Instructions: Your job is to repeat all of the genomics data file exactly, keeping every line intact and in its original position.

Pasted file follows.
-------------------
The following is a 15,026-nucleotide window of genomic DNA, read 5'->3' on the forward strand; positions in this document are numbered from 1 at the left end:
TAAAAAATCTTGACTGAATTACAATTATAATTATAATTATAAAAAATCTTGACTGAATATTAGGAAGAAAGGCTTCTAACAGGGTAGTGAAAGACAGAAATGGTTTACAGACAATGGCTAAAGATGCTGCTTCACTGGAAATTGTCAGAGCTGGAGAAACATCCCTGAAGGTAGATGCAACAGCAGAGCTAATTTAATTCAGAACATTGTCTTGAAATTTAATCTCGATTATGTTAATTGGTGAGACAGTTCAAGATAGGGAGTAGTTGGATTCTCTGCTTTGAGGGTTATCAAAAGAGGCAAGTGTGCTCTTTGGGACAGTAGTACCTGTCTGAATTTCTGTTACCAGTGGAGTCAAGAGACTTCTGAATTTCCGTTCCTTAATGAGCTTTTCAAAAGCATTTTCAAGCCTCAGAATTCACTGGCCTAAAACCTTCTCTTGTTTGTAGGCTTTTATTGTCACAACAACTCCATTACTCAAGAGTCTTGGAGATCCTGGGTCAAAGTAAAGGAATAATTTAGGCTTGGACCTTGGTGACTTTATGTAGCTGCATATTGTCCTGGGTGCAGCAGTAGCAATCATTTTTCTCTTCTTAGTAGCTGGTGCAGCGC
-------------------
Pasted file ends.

The following is a 15,026-nucleotide window of genomic DNA, read 5'->3' on the forward strand; positions in this document are numbered from 1 at the left end:
TAAAAAATCTTGACTGAATTACAATTATAATTATAATTATAAAAAATCTTGACTGAATATTAGGAAGAAAGGCTTCTAACAGGGTAGTGAAAGACAGAAATGGTTTACAGACAATGGCTAAAGATGCTGCTTCACTGGAAATTGTCAGAGCTGGAGAAACATCCCTGAAGGTAGATGCAACAGCAGAGCTAATTTAATTCAGAACATTGTCTTGAAATTTAATCTCGATTATGTTAATTGGTGAGACAGTTCAAGATAGGGAGTAGTTGGATTCTCTGCTTTGAGGGTTATCAAAAGAGGCAAGTGTGCTCTTTGGGACAGTAGTACCTGTCTGAATTTCTGTTACCAGTGGAGTCAAGAGACTTCTGAATTTCCGTTCCTTAATGAGCTTTTCAAAAGCATTTTCAAGCCTCAGAATTCACTGGCCTAAAACCTTCTCTTGTTTGTAGGCTTTTATTGTCACAACAACTCCATTACTCAAGAGTCTTGGAGATCCTGGGTCAAAGTAAAGGAATAATTTAGGCTTGGACCTTGGTGACTTTATGTAGCTGCATATTGTCCTGGGTGCAGCAGTAGCAATCATTTTTCTCTTCTTAGTAGCTGGTGCAGCGC